Criminal law is certainly an important part of the study of business law, and Fourth Amendment questions always seem to come up in class. Students are very interested in learning about when the police can search a person’s car, office or home, or when and where can they arrest someone. Generally, police need a warrant either to search a person’s property or to arrest, unless it falls within a constitutional exception.
Most students do not know that there is a difference between an arrest warrant and a search warrant. An arrest warrant is an order by the court directing a sheriff, constable or police officer to find and arrest a person who is wanted for a crime. In contrast, a search warrant permits a law enforcement officer to search a person’s place of residence or other location for evidence of a crime. An arrest warrant, however, does not permit the police to search a home or building for a person where the police reasonably believes the person named in the arrest warrant may be found without the consent of the owner. The question then becomes whether there are any other times police may enter certain areas of a third-party home and search for a person even though they are only acting pursuant to an arrest warrant.
In the New Jersey Appellate Division decision, State v. Craft, 425 N.J. Super. 546 (App. Div. 2012), Judge Graves held that exigent circumstances permitted the police to enter a bedroom of a third-party home to arrest defendant for a shooting even though they were operating solely under the authority of an arrest warrant. The facts are as follows.
The Newark Police Department’s Fugitive Apprehension Team is responsible to dispatch officers to certain addresses where fugitives may be found based on certain intelligence. James Craft was wanted for a shooting. Officers arrived at the location noted in the arrest warrant. It was a three-family dwelling located on South 13th Street. The police believed that defendant was residing there with family on the second-floor.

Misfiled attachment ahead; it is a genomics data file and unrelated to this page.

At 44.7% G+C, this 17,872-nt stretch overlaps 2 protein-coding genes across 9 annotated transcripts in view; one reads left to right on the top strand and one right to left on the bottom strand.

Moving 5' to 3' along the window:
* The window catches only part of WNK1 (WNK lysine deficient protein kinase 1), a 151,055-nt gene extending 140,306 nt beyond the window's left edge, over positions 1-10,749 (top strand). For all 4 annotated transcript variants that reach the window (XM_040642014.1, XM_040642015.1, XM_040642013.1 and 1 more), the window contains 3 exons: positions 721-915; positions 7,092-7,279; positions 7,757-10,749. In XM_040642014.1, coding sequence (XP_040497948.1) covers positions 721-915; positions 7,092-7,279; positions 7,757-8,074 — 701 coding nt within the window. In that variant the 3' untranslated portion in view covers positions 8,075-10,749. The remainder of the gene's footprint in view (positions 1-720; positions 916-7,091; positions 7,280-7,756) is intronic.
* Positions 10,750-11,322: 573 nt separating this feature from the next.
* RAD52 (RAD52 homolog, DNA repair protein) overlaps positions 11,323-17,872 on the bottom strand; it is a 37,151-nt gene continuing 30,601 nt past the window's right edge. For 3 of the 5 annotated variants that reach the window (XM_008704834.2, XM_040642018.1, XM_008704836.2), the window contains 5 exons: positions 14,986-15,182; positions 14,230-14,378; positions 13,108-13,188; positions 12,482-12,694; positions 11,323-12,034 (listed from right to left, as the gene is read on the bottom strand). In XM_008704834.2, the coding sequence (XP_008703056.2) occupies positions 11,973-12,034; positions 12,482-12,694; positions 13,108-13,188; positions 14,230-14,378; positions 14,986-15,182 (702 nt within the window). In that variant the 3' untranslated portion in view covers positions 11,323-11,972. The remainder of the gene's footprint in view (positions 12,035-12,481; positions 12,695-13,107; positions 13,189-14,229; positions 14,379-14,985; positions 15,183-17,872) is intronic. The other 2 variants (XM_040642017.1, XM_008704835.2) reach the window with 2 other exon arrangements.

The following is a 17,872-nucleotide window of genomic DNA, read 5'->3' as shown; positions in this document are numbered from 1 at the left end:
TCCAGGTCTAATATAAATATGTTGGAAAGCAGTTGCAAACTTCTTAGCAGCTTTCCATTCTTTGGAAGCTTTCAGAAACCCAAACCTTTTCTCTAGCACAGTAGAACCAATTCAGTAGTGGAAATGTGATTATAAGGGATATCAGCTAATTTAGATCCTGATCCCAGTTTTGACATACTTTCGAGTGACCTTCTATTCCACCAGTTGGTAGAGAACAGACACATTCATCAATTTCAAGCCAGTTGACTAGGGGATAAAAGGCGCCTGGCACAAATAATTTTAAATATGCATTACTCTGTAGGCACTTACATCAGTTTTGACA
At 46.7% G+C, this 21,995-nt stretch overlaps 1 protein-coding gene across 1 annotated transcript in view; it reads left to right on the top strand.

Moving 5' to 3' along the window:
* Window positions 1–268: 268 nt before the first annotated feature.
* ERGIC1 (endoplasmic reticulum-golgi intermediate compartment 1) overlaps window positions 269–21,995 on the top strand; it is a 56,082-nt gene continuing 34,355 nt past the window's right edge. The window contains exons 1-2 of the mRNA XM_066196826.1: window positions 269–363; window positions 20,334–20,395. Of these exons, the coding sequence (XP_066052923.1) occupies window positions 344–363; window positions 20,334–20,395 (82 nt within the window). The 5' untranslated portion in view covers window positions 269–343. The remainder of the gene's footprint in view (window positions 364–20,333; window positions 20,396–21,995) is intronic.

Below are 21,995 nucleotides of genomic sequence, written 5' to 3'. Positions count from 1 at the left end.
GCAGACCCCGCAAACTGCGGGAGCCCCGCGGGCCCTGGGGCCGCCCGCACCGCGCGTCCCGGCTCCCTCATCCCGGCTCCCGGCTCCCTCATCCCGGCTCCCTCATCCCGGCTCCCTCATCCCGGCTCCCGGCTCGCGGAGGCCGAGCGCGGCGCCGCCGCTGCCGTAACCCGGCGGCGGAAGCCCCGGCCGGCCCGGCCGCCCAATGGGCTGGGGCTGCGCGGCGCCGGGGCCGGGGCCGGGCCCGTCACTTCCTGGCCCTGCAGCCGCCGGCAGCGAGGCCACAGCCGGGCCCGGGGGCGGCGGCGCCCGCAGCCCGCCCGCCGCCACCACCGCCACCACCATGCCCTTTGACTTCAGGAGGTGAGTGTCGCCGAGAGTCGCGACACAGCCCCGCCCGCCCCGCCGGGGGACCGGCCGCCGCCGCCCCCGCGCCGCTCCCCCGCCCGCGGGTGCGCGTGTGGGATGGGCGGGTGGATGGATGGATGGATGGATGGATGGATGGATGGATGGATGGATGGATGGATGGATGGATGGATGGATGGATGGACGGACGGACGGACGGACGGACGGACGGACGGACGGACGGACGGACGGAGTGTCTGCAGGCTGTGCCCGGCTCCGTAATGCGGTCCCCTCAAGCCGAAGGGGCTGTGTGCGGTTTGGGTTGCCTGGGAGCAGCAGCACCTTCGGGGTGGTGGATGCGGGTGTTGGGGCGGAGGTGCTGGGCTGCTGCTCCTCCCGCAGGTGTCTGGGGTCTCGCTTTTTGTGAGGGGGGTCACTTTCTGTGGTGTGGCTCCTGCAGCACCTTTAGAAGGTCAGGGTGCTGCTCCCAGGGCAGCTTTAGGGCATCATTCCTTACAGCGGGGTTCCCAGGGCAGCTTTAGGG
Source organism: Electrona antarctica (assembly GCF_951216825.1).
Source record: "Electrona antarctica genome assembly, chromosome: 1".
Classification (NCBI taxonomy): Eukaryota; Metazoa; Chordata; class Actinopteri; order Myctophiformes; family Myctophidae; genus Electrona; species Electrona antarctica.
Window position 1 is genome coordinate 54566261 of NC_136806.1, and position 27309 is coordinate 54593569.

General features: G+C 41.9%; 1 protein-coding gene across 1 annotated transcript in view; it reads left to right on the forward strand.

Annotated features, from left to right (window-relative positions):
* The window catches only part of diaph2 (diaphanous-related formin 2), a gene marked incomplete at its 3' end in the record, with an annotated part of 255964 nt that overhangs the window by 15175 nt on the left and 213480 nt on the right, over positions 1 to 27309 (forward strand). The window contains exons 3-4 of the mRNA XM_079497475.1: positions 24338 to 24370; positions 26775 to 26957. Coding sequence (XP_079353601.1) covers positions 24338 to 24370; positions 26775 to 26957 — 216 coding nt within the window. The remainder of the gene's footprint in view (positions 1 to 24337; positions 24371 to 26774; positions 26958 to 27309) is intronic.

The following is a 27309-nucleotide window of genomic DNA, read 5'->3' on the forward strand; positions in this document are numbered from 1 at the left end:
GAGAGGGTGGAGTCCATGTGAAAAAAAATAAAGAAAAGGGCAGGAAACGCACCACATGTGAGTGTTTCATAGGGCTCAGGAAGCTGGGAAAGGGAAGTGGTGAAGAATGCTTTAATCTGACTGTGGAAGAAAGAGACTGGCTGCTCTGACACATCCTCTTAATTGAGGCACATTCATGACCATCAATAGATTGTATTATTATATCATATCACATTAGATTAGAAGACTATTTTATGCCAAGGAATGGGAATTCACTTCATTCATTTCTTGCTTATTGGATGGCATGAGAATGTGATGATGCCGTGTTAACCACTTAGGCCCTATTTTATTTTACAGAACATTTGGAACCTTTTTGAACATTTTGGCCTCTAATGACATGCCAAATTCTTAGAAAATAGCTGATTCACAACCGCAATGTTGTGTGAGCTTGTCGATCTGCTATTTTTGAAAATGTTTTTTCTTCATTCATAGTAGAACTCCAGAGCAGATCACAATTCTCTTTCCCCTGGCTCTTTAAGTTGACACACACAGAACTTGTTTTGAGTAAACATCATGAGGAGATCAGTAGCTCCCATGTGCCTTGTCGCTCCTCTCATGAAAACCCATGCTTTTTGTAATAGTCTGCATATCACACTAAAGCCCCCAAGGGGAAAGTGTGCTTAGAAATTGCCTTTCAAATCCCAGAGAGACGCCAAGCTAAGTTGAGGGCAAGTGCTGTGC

The front door to the residence was open, and the police proceeded to the second floor. The officers were in plain clothes, but at least one of them was wearing a badge around his neck. Defendant’s mother opened the door and permitted the police to enter. The officers told defendant’s mother that they had a warrant to arrest her son. Defendant’s mother told the police that her son was not there, but offered to call him on her cell phone. Upon dialing the number, the police heard a phone ringing behind a bedroom door. The officers believed it was defendant’s cell phone ringing and that he would most likely be in the bedroom.
When they opened the bedroom door, they found defendant attempting to escape. The police testified they saw defendant drop a handgun as he climbed through the window. They also discovered five vials of cocaine in plain view on the top of a dresser. Defendant was arrested and charged. The trial court suppressed the evidence finding that the “coincidence of a phone ringing” was insufficient evidence to justify entry into the bedroom without a search warrant and that the police did not have an “objectively reasonable belief” that “defendant both resided at and would be found at” his mother’s apartment.
On appeal, the court reversed, holding that “there was no constitutional violation by the police, and it was error to suppress the items that were seized. The arrest warrant provided probable cause for defendant’s arrest; the officers entered the apartment with [defendant’s mother’s consent]; and [the police] had reason to believe defendant was present in an adjoining room when a cell phone began ringing after [defendant’s mother] called her son. In addition, the officers knew the arrest warrant was for ‘a shooting’ and, therefore, defendant was potentially dangerous. Under these circumstances, there was a compelling need for immediate action to apprehend defendant, and it was impracticable for the officers to obtain a search warrant. Thus, their entry into the bedroom was objectively reasonable, and the items seized were in plain view.”
Here, the exigency to protect persons inside the home from being shot by a potentially armed individual excused the police from failing to consider the possible “coincidence” of the phone ring. According to one of the officers, upon hearing the phone ring at the time defendant’s mother dialed, he reasoned since people generally stay close to their cell phones, he would find defendant next to his. As a result, the search into the bedroom was reasonable.